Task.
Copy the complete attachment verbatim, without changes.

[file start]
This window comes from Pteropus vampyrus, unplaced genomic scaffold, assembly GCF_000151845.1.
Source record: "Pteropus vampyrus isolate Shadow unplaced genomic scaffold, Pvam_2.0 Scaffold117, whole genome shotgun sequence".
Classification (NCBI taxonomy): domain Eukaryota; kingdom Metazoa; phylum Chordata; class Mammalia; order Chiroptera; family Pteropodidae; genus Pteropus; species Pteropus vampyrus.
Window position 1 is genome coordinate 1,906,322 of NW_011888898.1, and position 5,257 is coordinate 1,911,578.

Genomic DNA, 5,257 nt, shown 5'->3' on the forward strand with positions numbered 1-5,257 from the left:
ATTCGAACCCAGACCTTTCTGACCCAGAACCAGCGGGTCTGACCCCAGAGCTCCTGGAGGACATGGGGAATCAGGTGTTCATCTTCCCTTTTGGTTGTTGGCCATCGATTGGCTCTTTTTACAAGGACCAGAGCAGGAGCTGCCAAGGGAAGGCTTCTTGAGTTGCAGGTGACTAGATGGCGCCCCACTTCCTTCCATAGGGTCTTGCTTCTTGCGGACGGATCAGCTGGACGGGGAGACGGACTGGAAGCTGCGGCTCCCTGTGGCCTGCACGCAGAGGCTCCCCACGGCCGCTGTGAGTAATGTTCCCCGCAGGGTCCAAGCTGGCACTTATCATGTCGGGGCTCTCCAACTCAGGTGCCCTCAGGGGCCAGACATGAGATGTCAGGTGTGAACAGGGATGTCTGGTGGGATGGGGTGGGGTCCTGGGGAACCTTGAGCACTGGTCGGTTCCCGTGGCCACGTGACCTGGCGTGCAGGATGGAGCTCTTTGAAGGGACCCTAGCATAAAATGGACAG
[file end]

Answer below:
This window comes from Pteropus vampyrus, unplaced genomic scaffold, assembly GCF_000151845.1.
Source record: "Pteropus vampyrus isolate Shadow unplaced genomic scaffold, Pvam_2.0 Scaffold117, whole genome shotgun sequence".
Classification (NCBI taxonomy): domain Eukaryota; kingdom Metazoa; phylum Chordata; class Mammalia; order Chiroptera; family Pteropodidae; genus Pteropus; species Pteropus vampyrus.
Window position 1 is genome coordinate 1,906,322 of NW_011888898.1, and position 5,257 is coordinate 1,911,578.

Genomic DNA, 5,257 nt, shown 5'->3' on the forward strand with positions numbered 1-5,257 from the left:
ATTCGAACCCAGACCTTTCTGACCCAGAACCAGCGGGTCTGACCCCAGAGCTCCTGGAGGACATGGGGAATCAGGTGTTCATCTTCCCTTTTGGTTGTTGGCCATCGATTGGCTCTTTTTACAAGGACCAGAGCAGGAGCTGCCAAGGGAAGGCTTCTTGAGTTGCAGGTGACTAGATGGCGCCCCACTTCCTTCCATAGGGTCTTGCTTCTTGCGGACGGATCAGCTGGACGGGGAGACGGACTGGAAGCTGCGGCTCCCTGTGGCCTGCACGCAGAGGCTCCCCACGGCCGCTGTGAGTAATGTTCCCCGCAGGGTCCAAGCTGGCACTTATCATGTCGGGGCTCTCCAACTCAGGTGCCCTCAGGGGCCAGACATGAGATGTCAGGTGTGAACAGGGATGTCTGGTGGGATGGGGTGGGGTCCTGGGGAACCTTGAGCACTGGTCGGTTCCCGTGGCCACGTGACCTGGCGTGCAGGATGGAGCTCTTTGAAGGGACCCTAGCATAAAATGGACAG